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Recruiters Have Always Had to Sell

I read this recruiting article, “ Your Future As A Recruiter: You Better Know How to Sell, Because Most of What You Do Today Will Be Done By Technology” by Dr. John Sullivan a while ago and the title bothered me from the start. The article is mostly written for the corporate recruiter and not a third party agency, like Clark Executive Search. But, one would think, a good deal of the content would hold for all recruiters. But I disagree with many of the premises.

First of all, I have been recruiting for over 20 years, (all in the life science area) and I heard fear stories about our jobs ending soon all the time. We used to fax a CV, so when email came along people thought that would be the end of recruiting, as we knew it. And Email would eliminate the need to call people and automated emails would make the recruiter unnecessary. Next the job boards would kill recruiters. Then LinkedIN. But 20 years later, here I am, still recruiting scientists and doctors for pharmaceutical and biotechnology companies.

The main thrust of the article is that recruiters will not need to source, review resumes, match candidates to jobs etc.- all this will be done by algorithms in software. Recruiters will have to sell. But there is nothing new here. From day one in Recruiter 101 we were taught recruiters are salespeople and if you don’t like selling, get out of the business quickly. Recruiters have to sell themselves to get new clients, then we have to sell the job to a candidate and lastly we have to sell the candidate to buy and actually accept a new job. We have always been selling.

As for all the new ways for sourcing being a problem for recruiters, I think this only increases the need for recruiters. Easy sourcing means hundreds, if not thousands, applying for a position. Someone has to sift through all the resumes and CVs and sort the wheat from the chaff. Matching software? Perhaps for some positions, but not in my highly specific scientific recruiting niche.

And candidate assessment being done online is a joke. Anyone can write down favorable answers to questions. They can game the system. What a good recruiter does is listen, really listen, to responses and judge whether the candidate is truly interested or a good fit. In all my years of recruiting I only lost one candidate who hoodwinked me into thinking he would move overseas for a job. Basically he wanted to go to Asia, all expenses paid, to interview. Even got the wife to go. What a deal, free vacation. Have I had other candidates back out over the recruiting process? I have for sure, as this is the nature of the game. Clients have to sell the position and themselves all along the process and if they don’t they risk losing a candidate.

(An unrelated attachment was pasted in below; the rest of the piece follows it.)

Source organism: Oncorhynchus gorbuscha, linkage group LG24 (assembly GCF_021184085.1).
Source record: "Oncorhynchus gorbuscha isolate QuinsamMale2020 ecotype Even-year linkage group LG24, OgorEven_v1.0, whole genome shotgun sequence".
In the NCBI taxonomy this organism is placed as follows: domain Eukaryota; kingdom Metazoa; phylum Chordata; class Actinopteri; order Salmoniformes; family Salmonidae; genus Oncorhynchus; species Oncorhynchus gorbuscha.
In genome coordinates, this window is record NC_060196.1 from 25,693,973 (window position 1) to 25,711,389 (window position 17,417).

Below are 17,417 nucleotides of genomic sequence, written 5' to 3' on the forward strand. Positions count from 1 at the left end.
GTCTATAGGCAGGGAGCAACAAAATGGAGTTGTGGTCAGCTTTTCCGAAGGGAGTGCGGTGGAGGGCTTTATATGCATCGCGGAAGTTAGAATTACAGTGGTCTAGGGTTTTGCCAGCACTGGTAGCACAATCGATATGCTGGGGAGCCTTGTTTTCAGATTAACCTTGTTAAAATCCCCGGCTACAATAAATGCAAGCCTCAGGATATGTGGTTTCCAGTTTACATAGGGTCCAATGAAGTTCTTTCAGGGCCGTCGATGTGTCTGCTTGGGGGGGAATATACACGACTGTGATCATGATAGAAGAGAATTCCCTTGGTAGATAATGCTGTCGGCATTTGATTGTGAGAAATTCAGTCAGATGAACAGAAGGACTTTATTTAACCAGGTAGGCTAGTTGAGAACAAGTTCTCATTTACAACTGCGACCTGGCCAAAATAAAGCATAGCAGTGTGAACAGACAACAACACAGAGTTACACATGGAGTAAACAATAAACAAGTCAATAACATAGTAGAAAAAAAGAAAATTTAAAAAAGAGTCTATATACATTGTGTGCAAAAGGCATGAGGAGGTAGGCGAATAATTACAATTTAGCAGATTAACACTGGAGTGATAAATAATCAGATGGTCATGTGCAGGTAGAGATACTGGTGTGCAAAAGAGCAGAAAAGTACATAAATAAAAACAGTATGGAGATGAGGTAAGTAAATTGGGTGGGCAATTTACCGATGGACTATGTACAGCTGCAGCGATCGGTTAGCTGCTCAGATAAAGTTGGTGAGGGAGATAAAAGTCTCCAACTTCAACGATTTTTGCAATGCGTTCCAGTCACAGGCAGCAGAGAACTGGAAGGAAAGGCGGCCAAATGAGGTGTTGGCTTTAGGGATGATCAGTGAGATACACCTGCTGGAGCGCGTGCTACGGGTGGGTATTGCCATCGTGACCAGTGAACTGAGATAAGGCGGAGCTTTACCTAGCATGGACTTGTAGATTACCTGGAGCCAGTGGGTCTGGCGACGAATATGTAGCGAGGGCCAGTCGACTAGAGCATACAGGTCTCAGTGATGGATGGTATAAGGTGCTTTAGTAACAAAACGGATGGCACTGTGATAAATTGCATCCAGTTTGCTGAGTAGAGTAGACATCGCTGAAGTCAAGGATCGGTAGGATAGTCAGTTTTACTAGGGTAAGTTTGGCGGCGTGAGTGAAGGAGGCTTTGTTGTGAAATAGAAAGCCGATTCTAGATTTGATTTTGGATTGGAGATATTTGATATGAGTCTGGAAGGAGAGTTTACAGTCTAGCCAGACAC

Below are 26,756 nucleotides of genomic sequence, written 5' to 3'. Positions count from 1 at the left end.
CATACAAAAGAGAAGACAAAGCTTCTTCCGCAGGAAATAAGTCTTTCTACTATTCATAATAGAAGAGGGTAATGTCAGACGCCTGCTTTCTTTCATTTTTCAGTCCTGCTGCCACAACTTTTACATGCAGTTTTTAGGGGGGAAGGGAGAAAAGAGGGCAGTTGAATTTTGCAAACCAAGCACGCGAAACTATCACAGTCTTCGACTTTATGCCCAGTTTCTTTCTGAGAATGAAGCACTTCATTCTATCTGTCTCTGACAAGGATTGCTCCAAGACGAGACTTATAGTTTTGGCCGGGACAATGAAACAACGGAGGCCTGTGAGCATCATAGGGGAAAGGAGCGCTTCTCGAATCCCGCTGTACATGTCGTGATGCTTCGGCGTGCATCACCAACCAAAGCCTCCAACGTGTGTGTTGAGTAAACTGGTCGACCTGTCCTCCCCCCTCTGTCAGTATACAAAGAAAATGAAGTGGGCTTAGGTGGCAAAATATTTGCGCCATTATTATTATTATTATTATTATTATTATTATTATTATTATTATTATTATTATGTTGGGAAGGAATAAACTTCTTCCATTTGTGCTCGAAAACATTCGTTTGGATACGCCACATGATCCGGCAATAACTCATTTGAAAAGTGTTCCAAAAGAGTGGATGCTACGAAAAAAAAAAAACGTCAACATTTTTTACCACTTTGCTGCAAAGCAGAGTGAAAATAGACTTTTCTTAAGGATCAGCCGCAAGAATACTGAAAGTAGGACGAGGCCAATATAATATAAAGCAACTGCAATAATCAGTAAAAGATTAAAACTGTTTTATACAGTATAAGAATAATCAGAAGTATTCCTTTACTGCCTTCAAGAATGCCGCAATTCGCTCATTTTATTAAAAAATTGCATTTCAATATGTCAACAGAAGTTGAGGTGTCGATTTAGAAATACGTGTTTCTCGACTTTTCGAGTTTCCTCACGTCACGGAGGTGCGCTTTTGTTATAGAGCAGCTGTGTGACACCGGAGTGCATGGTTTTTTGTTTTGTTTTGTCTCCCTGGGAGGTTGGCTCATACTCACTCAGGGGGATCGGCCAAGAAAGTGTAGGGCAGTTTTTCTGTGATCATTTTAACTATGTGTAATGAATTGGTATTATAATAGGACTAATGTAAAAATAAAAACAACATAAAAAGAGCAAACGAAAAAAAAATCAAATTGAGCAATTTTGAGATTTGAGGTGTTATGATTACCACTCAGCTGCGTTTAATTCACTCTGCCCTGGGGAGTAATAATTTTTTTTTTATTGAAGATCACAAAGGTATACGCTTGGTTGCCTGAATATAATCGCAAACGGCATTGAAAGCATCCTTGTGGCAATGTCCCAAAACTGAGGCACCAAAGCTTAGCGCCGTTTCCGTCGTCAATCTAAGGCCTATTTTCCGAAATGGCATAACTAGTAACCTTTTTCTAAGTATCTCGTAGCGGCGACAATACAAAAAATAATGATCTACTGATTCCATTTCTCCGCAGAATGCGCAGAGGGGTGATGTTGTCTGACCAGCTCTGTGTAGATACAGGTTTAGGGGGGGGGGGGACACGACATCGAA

The article goes on to mention that new technology will make it unnecessary for recruiters to be involved with an interview. Why wouldn’t any company want as many experienced eyes and ears evaluating a candidate during an interview? Each interviewer sees something different and a good discussion, post interview, involving all who interviewed the candidate, will lead to the best overall candidate being chosen and not just a favorite by one hiring manager. It opens the path to diversity and new blood in a company.

Next the author lists the various ways new recruiters will have to sell: “So if you expect to be a recruiter for a long time, the time is now to place your learning emphasis on how to sell.” But I already mentioned we have been doing this for years.

One last point: Many of the biotechnology companies I recruit for are tiny. They don’t have the budget for big HR departments, much less fancy software that will source, screen, interview, and access candidates. A much wiser course of action is to outsource to an experienced recruiter who will quickly and painlessly find the right candidates for the company.